As Transgender Day of Visibility is celebrated, it’s perhaps never been more urgent to have a day like this to honor and recognize the bravery, fortitude, and contributions of the trans community.
Possibly the most visible trans person in 2023 is Dr. Rachel Levine, the assistant secretary for health in the U.S. Department of Health and Human Services and the highest-ranking transgender person in the history of the federal government.
There’s that and the fact that Levine became the first out transgender four-star officer in any of the country's eight uniformed services. In 2021, Levine was sworn in as an admiral — the highest-ranking official of the U.S. Public Health Service Commissioned Corps. Last year, she was named one of USA Today’s 12 Women of the Year.
As assistant secretary for health, Levine’s job overall is to improve the health and well-being of all Americans. This month, she made news by affirming that gender-affirming care for youth has the "highest support" of the Biden administration. She also promised that such care would be normalized.
While Levine was on the road doing her job in Kansas City, she talked about why this day of visibility is so important.
“To me, as a transgender person, this day is all about hope," she said. "It’s so important for those of us who are transgender to be visible and open and to hopefully inspire hope for those in our community who are facing so many challenges right now. We’re making progress slowly, but much more needs to be done, particularly for our trans seniors, immigrants, people of color, and of course right now for trans youth. But today, it’s all about hope.”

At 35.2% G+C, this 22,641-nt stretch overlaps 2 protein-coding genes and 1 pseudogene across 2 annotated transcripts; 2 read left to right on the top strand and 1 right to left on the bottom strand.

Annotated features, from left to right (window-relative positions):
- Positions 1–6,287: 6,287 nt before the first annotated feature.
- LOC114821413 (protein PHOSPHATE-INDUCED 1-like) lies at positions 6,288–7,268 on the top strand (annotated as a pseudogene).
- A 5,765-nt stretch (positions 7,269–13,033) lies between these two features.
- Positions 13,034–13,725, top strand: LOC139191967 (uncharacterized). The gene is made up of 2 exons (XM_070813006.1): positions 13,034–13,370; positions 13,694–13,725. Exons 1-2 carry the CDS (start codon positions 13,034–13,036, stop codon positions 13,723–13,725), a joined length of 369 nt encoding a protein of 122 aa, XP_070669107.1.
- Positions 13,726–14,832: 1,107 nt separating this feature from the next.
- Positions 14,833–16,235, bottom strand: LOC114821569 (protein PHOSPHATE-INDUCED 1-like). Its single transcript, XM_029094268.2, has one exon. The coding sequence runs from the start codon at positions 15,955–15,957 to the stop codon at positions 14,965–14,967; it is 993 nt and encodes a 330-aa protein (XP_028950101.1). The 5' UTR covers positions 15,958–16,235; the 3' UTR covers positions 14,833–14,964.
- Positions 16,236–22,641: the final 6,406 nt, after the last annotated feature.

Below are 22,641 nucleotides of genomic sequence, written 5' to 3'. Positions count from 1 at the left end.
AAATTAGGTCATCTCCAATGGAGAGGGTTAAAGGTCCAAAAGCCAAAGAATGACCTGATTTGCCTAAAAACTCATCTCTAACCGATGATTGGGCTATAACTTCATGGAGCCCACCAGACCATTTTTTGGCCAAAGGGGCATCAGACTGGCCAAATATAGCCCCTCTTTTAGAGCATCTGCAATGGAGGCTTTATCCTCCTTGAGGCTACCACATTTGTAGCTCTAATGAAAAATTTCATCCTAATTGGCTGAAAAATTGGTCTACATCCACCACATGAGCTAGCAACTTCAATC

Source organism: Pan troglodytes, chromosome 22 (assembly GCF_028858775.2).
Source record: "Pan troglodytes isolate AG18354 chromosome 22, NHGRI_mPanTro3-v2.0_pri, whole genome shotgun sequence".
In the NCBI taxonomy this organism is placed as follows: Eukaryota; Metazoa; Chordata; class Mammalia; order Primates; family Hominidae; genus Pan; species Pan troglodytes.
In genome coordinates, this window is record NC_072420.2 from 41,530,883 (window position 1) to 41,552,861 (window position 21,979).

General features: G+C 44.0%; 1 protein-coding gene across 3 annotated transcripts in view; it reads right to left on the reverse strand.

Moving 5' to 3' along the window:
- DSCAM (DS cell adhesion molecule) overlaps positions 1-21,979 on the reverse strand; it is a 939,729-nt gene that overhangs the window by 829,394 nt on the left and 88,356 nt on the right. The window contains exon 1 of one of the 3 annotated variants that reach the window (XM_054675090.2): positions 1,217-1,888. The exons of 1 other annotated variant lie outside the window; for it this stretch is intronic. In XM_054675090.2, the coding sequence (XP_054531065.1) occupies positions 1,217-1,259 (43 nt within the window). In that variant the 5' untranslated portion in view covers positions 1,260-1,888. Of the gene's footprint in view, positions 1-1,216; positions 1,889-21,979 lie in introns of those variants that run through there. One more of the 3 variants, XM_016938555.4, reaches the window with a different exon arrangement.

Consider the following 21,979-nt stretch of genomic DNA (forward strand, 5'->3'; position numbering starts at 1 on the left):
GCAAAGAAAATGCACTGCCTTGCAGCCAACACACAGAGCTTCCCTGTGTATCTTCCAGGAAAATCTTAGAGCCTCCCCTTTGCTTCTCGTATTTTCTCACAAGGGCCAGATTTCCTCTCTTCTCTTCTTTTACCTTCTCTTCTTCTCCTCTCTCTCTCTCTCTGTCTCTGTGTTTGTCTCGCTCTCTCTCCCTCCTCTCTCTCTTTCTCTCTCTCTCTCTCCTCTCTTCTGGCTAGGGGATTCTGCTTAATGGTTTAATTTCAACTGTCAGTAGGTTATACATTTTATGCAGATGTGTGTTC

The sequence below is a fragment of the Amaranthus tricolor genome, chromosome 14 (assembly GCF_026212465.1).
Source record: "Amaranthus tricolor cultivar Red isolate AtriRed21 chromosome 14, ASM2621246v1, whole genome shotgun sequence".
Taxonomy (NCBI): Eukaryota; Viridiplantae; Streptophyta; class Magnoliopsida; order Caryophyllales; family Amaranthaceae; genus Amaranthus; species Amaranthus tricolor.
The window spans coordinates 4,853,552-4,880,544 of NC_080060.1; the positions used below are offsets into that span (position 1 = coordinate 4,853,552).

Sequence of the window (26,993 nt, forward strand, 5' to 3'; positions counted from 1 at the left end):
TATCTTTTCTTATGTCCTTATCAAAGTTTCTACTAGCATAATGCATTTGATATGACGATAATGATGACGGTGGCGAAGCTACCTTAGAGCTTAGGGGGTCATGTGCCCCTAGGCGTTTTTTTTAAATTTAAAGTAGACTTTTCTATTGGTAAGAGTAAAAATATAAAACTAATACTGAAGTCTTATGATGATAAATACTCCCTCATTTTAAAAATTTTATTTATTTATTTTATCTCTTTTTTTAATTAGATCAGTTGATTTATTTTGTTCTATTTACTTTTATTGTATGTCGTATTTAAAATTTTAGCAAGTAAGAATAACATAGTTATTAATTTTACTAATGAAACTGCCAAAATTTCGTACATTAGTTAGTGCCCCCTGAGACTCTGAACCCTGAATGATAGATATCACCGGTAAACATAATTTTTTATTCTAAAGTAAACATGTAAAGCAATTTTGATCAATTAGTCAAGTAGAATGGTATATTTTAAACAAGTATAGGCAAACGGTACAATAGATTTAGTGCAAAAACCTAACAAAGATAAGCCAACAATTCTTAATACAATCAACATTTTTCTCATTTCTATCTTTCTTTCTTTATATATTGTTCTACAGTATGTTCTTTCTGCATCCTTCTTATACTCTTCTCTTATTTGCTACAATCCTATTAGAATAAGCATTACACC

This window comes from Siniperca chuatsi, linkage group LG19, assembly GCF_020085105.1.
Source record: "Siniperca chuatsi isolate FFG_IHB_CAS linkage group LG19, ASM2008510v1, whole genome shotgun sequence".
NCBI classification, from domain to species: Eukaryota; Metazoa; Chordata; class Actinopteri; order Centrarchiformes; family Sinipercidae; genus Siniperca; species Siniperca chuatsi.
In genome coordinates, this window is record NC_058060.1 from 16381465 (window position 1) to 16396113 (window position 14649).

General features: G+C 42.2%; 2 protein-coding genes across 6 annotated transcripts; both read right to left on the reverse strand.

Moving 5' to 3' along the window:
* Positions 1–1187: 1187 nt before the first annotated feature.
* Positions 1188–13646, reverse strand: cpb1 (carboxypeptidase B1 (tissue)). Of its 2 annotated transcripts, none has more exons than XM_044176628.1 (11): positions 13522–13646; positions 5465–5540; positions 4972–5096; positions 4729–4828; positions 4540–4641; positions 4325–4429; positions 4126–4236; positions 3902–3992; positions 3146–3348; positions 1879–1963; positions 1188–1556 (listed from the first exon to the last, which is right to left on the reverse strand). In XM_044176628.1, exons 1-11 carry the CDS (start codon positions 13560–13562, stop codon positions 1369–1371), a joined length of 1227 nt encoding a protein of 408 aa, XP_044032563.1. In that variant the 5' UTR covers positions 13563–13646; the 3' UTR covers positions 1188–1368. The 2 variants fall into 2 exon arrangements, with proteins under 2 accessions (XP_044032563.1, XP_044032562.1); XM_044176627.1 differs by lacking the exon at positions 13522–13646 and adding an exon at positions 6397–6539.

For her, it’s important to be visible.
“I transitioned 12 years ago while I was at Penn State’s College of Medicine as a teacher, and then in 2015 when Pennsylvania Gov. Tom Wolf nominated me to be the state’s physician general and later its secretary of health," she said. "Now I’m much more visible as assistant health secretary. It’s important for me to serve as an advocate for trans people and the family and friends who support them.”
It’s critically important that the trans community now has so much support at the federal level, Levine added. She explained that President Joe Biden, Vice President Kamala Harris, and the entire administration support trans rights.
“I’m proud to be out and to be part of this administration; however, we all realize there’s so much more that needs to be done.”
That's particularly on the state and local levels, where many anti-trans bills have been passed or are pending, which is why it’s vital to collectively fight back, she said. “We need to stand together and with the broader LGBTQ+ community and stand with our trans and nonbinary individuals. Strength is in numbers, and we need to work together to change wrong and dangerous perceptions.”
For Levine, that means changing hearts and minds.
“We need to go from schoolteacher to schoolteacher, from school board to school board, from county commissioners to county commissioners. We need to be living our lives and showing them who we are. Make no mistake, the right and conservatives are using us right now for political purposes. They think they gain an advantage by demonizing us, but I don’t think these discriminatory laws will stand. I think the wheels will start to eventually turn, and justice will win out. It will take time, but if we work with our allies, we can make it happen.”
To get her job done, Levine said she's learned that she has to redirect the hate she faces as a trans woman in America.
“I have learned well from my clincial training, and part of that is compartmentalized,” Levin said. “And I also learned that as a practicing pediatrician, that it’s important to compartmentalize your feelings so you can do your job effectively. But any of the hate only makes me more enthusiastic about confronting the challenges ahead and only makes me more determined to advocate for fairness for our community.”